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The Original Cast Of "Mission Impossible." From left: Peter Graves (Jim Phelps), Martin Landau (Rollin Hand) and Barbara Bain (Cinnamon Carter).
When the spy craze of the 1960s infiltrated the pop culture, “Mission Impossible’s” Cinnamon Carter was the very model of the undercover agent: capable, chameleon-like and oh-so-cool, with more than a hint of spice. And given that the character was inspired by the woman who played her, actress Barbara Bain continues to prove just as able to slip past your defenses.
With the entire seven-season run of “Mission Impossible” now available in a collector’s set, Bain – who in her early 80s still maintains an very active acting and teaching career – recalls her stint on show’s initial three seasons, appearing alongside her husband at the time, actor Martin Landau.
It must be a real treat to see work that you did at that time in your life still be so valued.
It is very special. It is nice to know that something I did so long ago still has resonance. There's something very, very rewarding about it. And it was rewarding at the time. At that age, you don't think of longevity at all. We knew what we were doing we were doing very, very well. We were very proud of that show. It was a treat to do it, every aspect of it – the people involved, everything was just splendid.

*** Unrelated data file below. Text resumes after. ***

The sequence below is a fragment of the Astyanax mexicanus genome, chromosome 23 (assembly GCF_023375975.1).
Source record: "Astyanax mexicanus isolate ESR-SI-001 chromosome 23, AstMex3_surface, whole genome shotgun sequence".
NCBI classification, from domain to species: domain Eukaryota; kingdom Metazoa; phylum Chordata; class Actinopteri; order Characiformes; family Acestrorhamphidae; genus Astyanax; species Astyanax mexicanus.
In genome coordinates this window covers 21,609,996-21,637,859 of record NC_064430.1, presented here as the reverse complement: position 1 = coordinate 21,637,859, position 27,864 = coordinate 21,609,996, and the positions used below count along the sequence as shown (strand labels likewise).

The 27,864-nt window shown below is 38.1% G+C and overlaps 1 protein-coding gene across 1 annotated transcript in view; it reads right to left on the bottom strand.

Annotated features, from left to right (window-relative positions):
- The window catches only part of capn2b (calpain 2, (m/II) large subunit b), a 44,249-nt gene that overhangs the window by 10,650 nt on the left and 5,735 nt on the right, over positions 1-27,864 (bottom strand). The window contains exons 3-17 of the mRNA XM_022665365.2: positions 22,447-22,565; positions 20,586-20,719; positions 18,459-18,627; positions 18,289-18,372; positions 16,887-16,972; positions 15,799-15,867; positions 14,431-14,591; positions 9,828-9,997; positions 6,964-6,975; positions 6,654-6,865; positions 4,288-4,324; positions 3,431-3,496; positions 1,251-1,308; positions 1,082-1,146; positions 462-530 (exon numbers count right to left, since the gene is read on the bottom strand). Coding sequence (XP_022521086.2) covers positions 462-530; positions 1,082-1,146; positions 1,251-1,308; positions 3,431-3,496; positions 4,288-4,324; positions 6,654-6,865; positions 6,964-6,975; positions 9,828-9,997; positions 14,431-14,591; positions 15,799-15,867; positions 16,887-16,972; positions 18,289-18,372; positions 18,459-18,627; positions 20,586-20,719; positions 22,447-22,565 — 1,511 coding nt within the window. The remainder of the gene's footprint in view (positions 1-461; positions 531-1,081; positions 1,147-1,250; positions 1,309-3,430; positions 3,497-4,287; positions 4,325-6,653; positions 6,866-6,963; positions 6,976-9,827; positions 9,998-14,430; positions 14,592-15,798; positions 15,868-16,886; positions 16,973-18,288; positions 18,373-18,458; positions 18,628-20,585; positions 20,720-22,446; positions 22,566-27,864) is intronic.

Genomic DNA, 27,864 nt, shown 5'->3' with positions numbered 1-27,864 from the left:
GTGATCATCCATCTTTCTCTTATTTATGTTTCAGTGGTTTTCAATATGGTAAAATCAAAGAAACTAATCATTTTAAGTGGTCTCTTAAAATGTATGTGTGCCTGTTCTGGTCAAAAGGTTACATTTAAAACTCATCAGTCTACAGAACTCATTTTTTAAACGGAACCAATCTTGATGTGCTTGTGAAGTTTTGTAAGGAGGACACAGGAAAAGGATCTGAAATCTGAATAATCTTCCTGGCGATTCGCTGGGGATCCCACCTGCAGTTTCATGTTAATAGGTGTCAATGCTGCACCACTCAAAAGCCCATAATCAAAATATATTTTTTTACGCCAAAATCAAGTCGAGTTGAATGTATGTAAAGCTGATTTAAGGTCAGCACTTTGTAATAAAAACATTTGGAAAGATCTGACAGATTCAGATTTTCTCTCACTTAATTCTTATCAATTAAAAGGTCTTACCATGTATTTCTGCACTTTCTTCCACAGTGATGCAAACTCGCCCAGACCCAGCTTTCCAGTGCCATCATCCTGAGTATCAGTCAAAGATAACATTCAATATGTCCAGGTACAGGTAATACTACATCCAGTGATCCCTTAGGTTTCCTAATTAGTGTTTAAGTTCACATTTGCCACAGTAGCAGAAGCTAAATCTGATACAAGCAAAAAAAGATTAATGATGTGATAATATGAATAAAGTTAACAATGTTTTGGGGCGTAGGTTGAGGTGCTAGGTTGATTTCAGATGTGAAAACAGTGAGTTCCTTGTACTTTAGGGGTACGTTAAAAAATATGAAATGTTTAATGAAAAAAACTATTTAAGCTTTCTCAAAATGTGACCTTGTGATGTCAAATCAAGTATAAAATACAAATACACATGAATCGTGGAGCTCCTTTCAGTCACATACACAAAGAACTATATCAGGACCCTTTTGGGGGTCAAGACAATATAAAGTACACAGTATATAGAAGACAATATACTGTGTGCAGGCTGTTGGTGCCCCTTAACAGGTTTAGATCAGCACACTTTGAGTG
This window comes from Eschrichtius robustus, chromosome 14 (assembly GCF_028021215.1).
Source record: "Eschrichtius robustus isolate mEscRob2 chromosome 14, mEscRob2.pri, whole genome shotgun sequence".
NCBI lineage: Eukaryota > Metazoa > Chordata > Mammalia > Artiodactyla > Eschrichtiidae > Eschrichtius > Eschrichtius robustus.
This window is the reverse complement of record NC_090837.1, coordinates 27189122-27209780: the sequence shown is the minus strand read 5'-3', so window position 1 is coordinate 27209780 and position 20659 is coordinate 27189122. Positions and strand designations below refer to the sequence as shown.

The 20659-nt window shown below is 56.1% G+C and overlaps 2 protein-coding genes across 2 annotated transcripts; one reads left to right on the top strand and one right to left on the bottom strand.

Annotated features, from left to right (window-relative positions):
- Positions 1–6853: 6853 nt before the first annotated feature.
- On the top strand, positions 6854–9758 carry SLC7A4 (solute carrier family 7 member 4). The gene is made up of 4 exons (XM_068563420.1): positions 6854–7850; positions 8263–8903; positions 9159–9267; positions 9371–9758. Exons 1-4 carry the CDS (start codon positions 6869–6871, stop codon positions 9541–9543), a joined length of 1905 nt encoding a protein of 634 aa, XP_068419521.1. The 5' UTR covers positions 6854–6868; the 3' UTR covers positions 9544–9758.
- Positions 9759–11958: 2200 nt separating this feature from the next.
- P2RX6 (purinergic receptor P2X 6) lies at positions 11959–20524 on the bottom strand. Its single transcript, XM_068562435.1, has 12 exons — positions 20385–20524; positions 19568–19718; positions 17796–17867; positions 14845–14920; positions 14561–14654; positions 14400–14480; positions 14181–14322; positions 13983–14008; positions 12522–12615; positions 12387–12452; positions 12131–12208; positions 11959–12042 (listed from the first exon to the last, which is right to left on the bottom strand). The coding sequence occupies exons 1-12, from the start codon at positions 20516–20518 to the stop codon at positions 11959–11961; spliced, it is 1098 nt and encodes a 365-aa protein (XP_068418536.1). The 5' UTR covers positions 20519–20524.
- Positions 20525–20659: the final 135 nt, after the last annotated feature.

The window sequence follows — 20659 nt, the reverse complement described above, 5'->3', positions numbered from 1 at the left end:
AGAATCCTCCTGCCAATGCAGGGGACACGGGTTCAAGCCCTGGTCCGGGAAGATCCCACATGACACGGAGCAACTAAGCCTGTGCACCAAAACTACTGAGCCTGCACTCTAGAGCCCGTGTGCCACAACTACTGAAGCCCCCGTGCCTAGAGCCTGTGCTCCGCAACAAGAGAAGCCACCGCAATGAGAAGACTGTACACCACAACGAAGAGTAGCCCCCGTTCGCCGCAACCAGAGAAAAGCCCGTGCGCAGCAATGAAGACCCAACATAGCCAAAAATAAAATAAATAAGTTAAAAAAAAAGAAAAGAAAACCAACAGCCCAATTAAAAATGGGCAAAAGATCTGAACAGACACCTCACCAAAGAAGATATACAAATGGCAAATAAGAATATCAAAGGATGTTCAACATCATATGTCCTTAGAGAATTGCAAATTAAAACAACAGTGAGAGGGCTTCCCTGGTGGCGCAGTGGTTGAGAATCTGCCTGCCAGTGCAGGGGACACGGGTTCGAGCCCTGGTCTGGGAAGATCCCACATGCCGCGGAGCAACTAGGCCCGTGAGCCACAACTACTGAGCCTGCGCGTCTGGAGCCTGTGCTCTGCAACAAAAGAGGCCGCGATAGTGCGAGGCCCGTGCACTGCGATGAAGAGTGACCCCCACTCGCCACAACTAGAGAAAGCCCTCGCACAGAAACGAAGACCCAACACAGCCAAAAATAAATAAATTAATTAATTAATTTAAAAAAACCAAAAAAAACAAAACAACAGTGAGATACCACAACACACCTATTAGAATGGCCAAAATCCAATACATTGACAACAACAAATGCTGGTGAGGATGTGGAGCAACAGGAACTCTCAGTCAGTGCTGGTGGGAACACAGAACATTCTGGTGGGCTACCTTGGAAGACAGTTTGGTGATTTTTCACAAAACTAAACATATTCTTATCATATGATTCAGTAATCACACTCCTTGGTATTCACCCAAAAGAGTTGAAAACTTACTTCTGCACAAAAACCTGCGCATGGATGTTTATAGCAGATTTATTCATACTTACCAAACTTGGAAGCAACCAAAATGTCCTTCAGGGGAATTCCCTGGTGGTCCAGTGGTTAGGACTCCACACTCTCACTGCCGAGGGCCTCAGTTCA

When was it first presented to you, and what was the hook that made you and your husband at the time, Martin Landau, want to do it?
We were young actors and work was still very exciting. We had come from New York in a tour of a Broadway play and stayed here because all sorts of work offers kept showing up, so we never got back to New York though that was our intention.
There was an acting class that Martin was asked to teach. He was kind of the star pupil in the class where I met him, and here, he had already kind of had a reputation as he went along, as this New York actor who was so incredible. Martin wanted writers in the class to try to get them to act or at least just see what actors did, what the process was, and in that mix was Robert Towne – who went on to write “Chinatown” and many other wonderful things – and Bruce Geller. Bruce was, of course, the creator of “Mission Impossible.”
It started in that class. He wrote the role of Rollin Hand, the Man of a Thousand Faces, for Martin. The part was written for Martin and The Girl, as she was first called, Bruce didn't tell me at the time that I had kind of crept into his conscious as he was writing it, and he wanted a girl who had these qualities. He wanted her to be terribly sexy and terribly smart, and the combination was not sort of exactly running around in Hollywood at the time. You were either the dumb blonde, or the intellectual, nice person that lived next door. He wanted this combination, and, he said, there I was. He never told me that he actually wrote it for me until after I was cast, and I auditioned over and over and over with all kinds of other folks.
Behind the scenes, the IMF’s boss was Lucille Ball, who owned Desilu at the time.